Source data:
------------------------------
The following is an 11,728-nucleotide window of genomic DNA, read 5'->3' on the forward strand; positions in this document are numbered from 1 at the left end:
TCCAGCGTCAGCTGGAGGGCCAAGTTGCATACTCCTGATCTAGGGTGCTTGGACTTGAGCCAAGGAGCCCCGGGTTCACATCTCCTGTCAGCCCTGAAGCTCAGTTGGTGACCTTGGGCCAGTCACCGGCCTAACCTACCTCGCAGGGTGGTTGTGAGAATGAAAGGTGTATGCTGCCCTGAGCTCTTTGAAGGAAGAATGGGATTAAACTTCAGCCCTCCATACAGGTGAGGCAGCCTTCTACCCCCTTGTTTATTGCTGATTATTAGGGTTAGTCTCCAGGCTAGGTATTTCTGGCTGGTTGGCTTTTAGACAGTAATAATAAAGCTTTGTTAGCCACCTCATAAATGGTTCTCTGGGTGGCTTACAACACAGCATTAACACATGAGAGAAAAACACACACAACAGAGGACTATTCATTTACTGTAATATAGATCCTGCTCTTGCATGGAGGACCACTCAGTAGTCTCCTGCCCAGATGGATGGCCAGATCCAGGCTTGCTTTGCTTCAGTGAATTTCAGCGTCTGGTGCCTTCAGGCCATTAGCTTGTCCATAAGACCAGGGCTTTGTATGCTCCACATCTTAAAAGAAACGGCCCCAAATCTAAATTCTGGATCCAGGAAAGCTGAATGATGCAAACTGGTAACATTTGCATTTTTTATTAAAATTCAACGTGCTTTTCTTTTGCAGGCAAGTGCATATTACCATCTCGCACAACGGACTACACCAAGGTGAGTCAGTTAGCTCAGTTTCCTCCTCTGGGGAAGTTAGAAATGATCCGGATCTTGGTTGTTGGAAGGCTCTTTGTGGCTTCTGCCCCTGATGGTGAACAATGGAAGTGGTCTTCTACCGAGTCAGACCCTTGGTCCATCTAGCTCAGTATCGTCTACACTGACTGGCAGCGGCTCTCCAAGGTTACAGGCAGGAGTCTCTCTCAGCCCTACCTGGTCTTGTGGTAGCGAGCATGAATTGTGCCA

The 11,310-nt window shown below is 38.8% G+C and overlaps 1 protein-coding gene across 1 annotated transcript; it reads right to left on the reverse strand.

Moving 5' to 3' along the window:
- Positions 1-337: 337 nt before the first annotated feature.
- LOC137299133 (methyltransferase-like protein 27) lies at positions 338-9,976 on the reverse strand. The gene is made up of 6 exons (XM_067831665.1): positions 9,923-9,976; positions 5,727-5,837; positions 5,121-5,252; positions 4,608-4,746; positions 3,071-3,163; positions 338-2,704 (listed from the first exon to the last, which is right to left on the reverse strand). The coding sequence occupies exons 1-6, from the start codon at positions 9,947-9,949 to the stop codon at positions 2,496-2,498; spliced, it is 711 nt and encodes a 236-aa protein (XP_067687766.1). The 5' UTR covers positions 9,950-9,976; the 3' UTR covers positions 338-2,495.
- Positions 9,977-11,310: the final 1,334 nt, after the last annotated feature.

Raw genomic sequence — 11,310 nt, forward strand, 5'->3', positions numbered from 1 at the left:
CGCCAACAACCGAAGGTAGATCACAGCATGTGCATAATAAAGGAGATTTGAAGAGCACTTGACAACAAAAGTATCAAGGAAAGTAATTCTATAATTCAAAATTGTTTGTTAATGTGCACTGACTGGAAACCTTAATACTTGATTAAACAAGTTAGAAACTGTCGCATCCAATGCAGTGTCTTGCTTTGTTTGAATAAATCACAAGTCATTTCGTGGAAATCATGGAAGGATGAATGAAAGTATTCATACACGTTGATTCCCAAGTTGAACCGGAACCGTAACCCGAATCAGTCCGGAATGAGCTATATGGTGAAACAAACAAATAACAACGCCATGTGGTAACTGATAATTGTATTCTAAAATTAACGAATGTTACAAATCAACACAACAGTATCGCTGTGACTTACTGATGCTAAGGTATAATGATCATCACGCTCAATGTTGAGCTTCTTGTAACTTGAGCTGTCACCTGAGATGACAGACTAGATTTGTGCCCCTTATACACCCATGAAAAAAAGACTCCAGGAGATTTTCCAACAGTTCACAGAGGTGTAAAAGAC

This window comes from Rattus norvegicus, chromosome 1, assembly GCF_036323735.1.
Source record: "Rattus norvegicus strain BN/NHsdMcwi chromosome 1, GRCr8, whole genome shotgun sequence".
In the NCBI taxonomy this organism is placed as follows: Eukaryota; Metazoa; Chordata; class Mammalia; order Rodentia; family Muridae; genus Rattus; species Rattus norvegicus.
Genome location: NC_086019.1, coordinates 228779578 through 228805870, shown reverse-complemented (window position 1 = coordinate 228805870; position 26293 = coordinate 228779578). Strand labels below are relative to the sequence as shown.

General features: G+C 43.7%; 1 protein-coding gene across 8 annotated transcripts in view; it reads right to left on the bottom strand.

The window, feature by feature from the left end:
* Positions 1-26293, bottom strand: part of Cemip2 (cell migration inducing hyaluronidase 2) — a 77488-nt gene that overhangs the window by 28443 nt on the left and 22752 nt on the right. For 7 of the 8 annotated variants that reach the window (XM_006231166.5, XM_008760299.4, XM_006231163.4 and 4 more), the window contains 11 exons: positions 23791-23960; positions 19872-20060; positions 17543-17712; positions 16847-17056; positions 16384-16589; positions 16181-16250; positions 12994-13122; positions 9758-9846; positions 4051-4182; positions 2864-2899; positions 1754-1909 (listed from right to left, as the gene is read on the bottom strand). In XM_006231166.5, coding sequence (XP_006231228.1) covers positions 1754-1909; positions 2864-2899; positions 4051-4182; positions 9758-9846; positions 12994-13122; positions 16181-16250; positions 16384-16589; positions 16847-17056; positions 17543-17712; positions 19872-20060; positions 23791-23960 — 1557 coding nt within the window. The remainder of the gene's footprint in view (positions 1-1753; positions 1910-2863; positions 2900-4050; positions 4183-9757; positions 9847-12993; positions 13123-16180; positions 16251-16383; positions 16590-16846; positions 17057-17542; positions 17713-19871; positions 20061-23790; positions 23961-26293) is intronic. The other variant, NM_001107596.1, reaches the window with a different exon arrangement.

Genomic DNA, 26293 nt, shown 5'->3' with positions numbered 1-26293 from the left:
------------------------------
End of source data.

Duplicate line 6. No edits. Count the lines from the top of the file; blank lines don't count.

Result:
- LOC137299133 (methyltransferase-like protein 27) lies at positions 338-9,976 on the reverse strand. The gene is made up of 6 exons (XM_067831665.1): positions 9,923-9,976; positions 5,727-5,837; positions 5,121-5,252; positions 4,608-4,746; positions 3,071-3,163; positions 338-2,704 (listed from the first exon to the last, which is right to left on the reverse strand). The coding sequence occupies exons 1-6, from the start codon at positions 9,947-9,949 to the stop codon at positions 2,496-2,498; spliced, it is 711 nt and encodes a 236-aa protein (XP_067687766.1). The 5' UTR covers positions 9,950-9,976; the 3' UTR covers positions 338-2,495.